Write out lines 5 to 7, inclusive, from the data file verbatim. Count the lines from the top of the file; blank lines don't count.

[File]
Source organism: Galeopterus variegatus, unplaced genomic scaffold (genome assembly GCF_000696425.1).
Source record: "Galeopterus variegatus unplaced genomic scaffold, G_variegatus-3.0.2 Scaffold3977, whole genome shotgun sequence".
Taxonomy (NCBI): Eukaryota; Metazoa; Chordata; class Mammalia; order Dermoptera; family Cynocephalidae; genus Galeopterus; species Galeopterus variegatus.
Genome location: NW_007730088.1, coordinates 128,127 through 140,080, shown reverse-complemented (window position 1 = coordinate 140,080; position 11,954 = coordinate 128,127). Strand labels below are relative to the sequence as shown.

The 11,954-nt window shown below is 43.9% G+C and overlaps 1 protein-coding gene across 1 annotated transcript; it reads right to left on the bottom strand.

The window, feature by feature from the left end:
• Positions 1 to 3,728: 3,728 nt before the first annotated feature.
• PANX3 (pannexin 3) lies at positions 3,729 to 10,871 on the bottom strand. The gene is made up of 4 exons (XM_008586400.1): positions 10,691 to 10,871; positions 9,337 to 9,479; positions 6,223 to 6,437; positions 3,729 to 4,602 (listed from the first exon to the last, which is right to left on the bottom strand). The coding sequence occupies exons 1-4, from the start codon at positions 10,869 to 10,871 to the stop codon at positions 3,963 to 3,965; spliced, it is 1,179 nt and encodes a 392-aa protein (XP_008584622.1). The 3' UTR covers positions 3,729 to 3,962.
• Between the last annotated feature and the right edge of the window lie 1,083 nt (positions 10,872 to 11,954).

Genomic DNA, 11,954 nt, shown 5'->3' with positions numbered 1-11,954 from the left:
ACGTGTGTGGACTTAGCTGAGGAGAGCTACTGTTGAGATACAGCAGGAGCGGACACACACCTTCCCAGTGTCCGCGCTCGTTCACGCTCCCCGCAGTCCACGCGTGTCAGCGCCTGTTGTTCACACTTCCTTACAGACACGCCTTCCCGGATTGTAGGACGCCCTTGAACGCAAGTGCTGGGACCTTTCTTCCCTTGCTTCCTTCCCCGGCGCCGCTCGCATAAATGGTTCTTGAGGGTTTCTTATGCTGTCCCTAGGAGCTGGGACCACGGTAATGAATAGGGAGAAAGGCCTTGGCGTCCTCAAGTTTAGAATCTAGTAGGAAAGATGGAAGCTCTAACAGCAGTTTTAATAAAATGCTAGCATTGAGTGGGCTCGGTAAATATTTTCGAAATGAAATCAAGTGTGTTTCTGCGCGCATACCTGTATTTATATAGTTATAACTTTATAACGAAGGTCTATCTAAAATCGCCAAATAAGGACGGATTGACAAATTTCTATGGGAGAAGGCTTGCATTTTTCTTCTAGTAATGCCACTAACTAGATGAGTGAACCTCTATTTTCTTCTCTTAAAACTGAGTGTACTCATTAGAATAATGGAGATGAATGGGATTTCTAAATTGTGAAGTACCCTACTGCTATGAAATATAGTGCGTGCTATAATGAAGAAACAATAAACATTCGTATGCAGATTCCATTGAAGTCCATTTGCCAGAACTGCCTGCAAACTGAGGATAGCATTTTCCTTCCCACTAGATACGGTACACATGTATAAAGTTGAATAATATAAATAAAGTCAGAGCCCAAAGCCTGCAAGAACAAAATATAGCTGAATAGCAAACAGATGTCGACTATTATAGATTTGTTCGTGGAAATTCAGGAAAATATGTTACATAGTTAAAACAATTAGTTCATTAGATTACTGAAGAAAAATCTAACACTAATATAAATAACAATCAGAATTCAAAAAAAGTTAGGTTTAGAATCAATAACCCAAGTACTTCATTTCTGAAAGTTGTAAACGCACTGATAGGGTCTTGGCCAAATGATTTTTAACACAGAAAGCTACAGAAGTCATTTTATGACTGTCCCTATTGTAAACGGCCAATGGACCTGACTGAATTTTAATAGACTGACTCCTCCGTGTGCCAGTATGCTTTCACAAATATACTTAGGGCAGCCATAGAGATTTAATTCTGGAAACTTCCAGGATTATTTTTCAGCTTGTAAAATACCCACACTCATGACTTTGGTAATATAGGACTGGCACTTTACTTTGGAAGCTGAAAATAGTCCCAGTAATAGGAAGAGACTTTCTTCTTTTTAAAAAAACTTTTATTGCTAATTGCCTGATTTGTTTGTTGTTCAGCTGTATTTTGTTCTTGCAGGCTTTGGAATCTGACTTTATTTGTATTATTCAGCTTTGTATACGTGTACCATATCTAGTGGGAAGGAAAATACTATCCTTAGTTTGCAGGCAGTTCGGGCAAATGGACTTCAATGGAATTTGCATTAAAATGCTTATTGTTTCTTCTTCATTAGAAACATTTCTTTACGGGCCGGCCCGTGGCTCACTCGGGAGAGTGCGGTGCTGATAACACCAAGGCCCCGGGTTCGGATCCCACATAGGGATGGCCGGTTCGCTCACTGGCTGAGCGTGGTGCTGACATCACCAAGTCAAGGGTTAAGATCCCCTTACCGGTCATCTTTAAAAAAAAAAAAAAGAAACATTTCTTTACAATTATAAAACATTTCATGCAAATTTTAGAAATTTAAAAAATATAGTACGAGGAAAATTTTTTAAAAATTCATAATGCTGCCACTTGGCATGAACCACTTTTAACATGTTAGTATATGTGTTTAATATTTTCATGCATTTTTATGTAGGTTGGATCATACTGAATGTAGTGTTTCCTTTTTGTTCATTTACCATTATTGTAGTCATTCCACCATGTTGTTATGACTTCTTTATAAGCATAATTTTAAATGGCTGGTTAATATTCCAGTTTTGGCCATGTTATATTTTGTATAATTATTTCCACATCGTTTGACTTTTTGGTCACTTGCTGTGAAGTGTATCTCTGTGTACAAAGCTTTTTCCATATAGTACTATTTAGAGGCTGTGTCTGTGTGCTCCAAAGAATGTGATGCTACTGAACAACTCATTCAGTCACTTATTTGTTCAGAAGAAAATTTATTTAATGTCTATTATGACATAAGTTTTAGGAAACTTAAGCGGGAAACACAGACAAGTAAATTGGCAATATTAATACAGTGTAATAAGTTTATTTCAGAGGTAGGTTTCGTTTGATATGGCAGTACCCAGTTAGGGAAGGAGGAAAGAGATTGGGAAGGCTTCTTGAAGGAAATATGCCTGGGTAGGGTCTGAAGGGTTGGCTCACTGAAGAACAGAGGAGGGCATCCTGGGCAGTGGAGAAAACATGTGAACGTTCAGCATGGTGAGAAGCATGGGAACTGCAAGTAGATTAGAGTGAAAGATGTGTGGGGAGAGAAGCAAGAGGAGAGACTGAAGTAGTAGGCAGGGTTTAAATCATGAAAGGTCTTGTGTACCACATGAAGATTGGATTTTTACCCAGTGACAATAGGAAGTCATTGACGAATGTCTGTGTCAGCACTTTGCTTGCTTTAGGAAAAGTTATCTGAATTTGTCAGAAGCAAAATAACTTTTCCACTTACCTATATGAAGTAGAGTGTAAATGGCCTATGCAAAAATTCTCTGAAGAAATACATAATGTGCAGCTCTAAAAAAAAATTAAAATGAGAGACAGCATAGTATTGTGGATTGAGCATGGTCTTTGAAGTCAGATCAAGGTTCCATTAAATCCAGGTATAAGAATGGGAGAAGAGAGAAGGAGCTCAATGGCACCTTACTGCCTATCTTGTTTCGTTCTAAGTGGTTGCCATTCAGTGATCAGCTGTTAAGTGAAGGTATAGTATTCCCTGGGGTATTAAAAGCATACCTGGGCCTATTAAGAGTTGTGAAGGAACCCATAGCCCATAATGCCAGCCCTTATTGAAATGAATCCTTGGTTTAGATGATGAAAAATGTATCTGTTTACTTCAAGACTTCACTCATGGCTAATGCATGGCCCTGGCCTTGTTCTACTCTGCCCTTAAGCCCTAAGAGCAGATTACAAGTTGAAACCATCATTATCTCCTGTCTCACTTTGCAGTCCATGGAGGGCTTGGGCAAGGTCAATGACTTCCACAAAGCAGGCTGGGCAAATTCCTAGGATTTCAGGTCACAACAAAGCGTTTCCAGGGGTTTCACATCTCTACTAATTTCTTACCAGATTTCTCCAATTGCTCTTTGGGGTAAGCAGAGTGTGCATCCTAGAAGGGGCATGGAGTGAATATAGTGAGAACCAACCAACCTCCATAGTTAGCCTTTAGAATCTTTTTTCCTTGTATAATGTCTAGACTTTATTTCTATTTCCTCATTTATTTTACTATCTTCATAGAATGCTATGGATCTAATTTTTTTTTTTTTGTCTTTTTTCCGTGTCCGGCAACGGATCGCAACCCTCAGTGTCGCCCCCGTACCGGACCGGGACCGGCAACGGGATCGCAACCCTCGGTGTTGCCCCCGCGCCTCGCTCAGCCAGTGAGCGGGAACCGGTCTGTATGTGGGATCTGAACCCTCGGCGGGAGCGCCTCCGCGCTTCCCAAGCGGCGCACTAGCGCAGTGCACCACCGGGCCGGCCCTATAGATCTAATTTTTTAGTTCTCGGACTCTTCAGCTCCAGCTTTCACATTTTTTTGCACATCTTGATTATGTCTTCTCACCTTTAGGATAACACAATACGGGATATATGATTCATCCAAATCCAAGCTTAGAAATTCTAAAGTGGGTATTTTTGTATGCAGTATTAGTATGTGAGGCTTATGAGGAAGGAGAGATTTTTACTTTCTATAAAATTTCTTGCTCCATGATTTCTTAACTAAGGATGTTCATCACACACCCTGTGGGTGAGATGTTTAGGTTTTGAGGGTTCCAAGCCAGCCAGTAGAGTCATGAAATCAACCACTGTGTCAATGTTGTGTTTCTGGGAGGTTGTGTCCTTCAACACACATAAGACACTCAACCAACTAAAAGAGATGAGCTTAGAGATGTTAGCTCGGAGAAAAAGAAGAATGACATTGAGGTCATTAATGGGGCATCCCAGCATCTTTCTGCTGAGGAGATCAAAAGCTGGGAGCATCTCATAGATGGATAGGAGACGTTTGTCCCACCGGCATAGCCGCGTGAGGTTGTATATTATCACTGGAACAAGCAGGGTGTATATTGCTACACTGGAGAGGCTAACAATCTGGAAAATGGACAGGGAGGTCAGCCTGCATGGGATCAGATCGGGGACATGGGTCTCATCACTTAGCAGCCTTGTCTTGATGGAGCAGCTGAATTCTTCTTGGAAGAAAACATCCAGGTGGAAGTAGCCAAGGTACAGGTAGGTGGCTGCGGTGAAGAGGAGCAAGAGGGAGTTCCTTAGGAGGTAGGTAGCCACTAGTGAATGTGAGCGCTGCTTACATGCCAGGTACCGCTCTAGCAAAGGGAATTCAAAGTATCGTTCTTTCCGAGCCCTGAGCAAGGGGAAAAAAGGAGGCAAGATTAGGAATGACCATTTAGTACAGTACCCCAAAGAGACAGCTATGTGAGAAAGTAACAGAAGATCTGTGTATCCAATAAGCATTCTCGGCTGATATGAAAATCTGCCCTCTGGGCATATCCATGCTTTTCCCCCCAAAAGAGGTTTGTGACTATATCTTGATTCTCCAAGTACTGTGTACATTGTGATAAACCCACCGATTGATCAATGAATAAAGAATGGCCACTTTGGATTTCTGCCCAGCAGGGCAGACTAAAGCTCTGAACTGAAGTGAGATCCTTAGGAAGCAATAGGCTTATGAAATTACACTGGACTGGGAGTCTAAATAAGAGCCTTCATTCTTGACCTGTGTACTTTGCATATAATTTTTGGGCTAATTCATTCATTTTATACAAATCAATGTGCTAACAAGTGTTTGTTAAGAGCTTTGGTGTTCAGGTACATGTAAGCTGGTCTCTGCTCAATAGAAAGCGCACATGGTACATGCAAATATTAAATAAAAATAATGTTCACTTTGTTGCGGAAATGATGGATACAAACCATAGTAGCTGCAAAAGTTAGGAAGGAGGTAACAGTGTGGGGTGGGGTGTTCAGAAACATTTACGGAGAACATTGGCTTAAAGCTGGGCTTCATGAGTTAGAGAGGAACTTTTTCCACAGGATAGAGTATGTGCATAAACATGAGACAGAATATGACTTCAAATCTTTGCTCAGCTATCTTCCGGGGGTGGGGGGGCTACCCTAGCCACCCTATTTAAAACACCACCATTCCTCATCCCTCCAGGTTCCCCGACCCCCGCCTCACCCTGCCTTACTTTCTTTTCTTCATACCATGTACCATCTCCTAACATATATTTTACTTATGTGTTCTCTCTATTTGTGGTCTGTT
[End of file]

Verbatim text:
The 11,954-nt window shown below is 43.9% G+C and overlaps 1 protein-coding gene across 1 annotated transcript; it reads right to left on the bottom strand.

The window, feature by feature from the left end:
• Positions 1 to 3,728: 3,728 nt before the first annotated feature.